About this Alzheimer’s disease research news

Source: IOS Press
Contact: Diana Murray – IOS Press
Image: The image is in the public domain

Original Research: Closed access.
Major Surgery Affects Memory in Individuals with Cerebral Amyloid-β Pathology” by Carmen Lage et al. Journal of Alzheimer’s Disease


Major Surgery Affects Memory in Individuals with Cerebral Amyloid-β Pathology

Background: Major surgery has been associated with perioperative neurocognitive disorders (PND), but the contributing factors and long-term prognosis are uncertain. We hypothesize that preclinical Alzheimer’s disease (AD) might predispose to cognitive deterioration after surgery.

Objective: To analyze the effect of amyloid-β on the cognitive trajectory after orthopedic surgery in a sample of non-demented subjects. Methods:Non-demented individuals older than 65 years that were on the waiting list for orthopedic surgery with spinal anesthesia underwent a neuropsychological assessment before and after surgery. During surgery, cerebrospinal fluid samples were obtained to determine AD biomarkers.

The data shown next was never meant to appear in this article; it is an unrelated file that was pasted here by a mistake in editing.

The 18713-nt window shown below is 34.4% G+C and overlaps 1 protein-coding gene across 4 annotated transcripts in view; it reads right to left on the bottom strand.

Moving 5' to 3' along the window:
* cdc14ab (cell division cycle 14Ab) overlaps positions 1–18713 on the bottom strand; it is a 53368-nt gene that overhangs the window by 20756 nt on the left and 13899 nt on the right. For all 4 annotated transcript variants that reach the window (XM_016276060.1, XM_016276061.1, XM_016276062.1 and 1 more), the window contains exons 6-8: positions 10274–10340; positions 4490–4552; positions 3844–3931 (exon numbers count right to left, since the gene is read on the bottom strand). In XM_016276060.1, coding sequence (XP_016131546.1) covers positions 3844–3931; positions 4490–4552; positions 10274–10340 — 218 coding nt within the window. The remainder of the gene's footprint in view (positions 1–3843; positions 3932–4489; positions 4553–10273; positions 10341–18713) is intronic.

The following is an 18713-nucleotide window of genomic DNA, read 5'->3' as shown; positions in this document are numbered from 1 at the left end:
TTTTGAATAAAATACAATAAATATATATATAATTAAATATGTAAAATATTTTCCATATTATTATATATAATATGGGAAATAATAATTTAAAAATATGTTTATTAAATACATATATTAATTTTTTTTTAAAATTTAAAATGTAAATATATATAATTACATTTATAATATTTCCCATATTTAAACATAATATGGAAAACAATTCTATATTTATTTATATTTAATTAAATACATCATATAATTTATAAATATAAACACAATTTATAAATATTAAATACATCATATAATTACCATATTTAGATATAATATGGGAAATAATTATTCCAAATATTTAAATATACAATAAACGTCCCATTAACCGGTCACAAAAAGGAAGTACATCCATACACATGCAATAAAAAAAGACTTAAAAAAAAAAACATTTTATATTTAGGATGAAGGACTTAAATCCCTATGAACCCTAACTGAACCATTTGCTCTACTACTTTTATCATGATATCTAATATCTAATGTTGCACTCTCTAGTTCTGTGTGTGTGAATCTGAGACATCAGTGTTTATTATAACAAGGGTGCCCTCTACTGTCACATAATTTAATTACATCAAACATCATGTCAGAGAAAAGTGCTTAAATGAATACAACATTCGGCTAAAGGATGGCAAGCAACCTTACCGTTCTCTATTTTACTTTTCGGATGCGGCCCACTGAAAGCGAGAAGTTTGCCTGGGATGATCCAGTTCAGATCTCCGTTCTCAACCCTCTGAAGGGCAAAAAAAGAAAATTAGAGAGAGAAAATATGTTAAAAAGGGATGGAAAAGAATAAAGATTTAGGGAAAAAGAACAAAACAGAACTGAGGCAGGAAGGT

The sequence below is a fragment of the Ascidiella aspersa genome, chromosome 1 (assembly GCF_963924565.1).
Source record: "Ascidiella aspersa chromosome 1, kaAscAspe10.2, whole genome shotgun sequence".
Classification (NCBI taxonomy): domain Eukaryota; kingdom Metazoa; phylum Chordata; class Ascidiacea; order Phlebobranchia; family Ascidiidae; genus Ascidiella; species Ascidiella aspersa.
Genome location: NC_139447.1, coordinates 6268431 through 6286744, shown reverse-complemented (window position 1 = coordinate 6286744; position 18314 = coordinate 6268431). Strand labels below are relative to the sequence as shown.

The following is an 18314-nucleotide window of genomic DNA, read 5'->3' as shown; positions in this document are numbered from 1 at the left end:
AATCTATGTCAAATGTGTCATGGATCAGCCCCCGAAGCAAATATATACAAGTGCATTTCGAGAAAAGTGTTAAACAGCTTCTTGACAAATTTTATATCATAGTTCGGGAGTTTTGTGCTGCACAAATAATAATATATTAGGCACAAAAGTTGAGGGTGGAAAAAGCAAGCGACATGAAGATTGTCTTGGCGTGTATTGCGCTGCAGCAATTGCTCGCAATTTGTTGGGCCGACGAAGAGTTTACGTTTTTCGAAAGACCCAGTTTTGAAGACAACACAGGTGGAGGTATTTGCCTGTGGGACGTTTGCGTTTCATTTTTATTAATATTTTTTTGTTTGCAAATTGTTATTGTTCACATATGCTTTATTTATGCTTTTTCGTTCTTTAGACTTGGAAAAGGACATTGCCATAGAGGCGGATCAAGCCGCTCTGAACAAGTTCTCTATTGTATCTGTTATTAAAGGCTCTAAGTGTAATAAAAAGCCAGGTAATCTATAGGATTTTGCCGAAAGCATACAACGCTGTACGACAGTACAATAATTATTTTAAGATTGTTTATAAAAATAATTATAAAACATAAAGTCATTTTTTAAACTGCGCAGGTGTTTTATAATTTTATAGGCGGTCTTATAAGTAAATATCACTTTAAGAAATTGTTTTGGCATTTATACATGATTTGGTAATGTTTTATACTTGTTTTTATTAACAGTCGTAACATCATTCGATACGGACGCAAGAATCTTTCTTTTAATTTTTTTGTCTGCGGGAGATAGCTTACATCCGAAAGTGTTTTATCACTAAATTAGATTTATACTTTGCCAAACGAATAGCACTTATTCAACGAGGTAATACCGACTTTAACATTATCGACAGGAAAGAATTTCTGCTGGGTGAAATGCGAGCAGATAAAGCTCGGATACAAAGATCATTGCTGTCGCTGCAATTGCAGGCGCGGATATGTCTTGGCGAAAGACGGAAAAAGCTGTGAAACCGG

Results: Cumulative incidence of PND was 55.2%during a mean follow-up of nine months. The most affected cognitive domains were executive function and constructional praxis. The presence of abnormal levels of amyloid-β was associated to a postoperative impairment in verbal and visual memory tests. According to their AD biomarker profile, participants were categorized as either Amyloid Positive (A+) or Amyloid Negative (A-). The incidence of PND did not differ between both groups. The A- group showed a tendency similar to the global sample, worsening in executive function tests and improving on memory scales due to practice effects. In contrast, the A + group showed a notable worsening on memory performance.

Conclusion: Our findings support the hypothesis that surgery may promote or accelerate memory decline in cognitively asymptomatic subjects with brain amyloid-β deposits.

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  1. My husband had by-pass in 1999. Have always felt it opened the door to AD. Not alone others have remarked the same after loved ones had surgery.